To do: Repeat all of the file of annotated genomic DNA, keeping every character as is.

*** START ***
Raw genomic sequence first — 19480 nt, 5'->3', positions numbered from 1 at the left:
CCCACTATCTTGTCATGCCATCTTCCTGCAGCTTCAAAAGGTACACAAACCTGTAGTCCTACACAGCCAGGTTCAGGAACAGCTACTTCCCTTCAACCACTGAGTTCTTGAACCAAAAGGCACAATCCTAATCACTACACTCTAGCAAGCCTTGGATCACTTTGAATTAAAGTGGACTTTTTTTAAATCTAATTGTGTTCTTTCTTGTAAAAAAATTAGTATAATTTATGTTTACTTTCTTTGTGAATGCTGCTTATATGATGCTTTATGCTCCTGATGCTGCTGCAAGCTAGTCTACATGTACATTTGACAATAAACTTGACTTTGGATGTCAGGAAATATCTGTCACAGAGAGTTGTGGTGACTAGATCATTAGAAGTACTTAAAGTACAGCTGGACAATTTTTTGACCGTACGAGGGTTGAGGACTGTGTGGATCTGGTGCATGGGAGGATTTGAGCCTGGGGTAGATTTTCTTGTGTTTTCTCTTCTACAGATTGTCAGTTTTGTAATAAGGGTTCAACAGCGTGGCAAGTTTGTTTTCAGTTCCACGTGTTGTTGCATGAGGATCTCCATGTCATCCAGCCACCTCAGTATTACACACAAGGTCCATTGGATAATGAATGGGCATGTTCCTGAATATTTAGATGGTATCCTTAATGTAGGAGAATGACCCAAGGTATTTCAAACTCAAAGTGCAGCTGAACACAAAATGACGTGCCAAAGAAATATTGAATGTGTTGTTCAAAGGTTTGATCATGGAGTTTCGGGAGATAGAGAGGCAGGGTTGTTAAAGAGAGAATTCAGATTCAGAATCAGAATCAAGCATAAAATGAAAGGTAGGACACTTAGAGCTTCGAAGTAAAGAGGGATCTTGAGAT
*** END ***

Raw genomic sequence first — 19480 nt, 5'->3', positions numbered from 1 at the left:
CCCACTATCTTGTCATGCCATCTTCCTGCAGCTTCAAAAGGTACACAAACCTGTAGTCCTACACAGCCAGGTTCAGGAACAGCTACTTCCCTTCAACCACTGAGTTCTTGAACCAAAAGGCACAATCCTAATCACTACACTCTAGCAAGCCTTGGATCACTTTGAATTAAAGTGGACTTTTTTTAAATCTAATTGTGTTCTTTCTTGTAAAAAAATTAGTATAATTTATGTTTACTTTCTTTGTGAATGCTGCTTATATGATGCTTTATGCTCCTGATGCTGCTGCAAGCTAGTCTACATGTACATTTGACAATAAACTTGACTTTGGATGTCAGGAAATATCTGTCACAGAGAGTTGTGGTGACTAGATCATTAGAAGTACTTAAAGTACAGCTGGACAATTTTTTGACCGTACGAGGGTTGAGGACTGTGTGGATCTGGTGCATGGGAGGATTTGAGCCTGGGGTAGATTTTCTTGTGTTTTCTCTTCTACAGATTGTCAGTTTTGTAATAAGGGTTCAACAGCGTGGCAAGTTTGTTTTCAGTTCCACGTGTTGTTGCATGAGGATCTCCATGTCATCCAGCCACCTCAGTATTACACACAAGGTCCATTGGATAATGAATGGGCATGTTCCTGAATATTTAGATGGTATCCTTAATGTAGGAGAATGACCCAAGGTATTTCAAACTCAAAGTGCAGCTGAACACAAAATGACGTGCCAAAGAAATATTGAATGTGTTGTTCAAAGGTTTGATCATGGAGTTTCGGGAGATAGAGAGGCAGGGTTGTTAAAGAGAGAATTCAGATTCAGAATCAGAATCAAGCATAAAATGAAAGGTAGGACACTTAGAGCTTCGAAGTAAAGAGGGATCTTGAGAT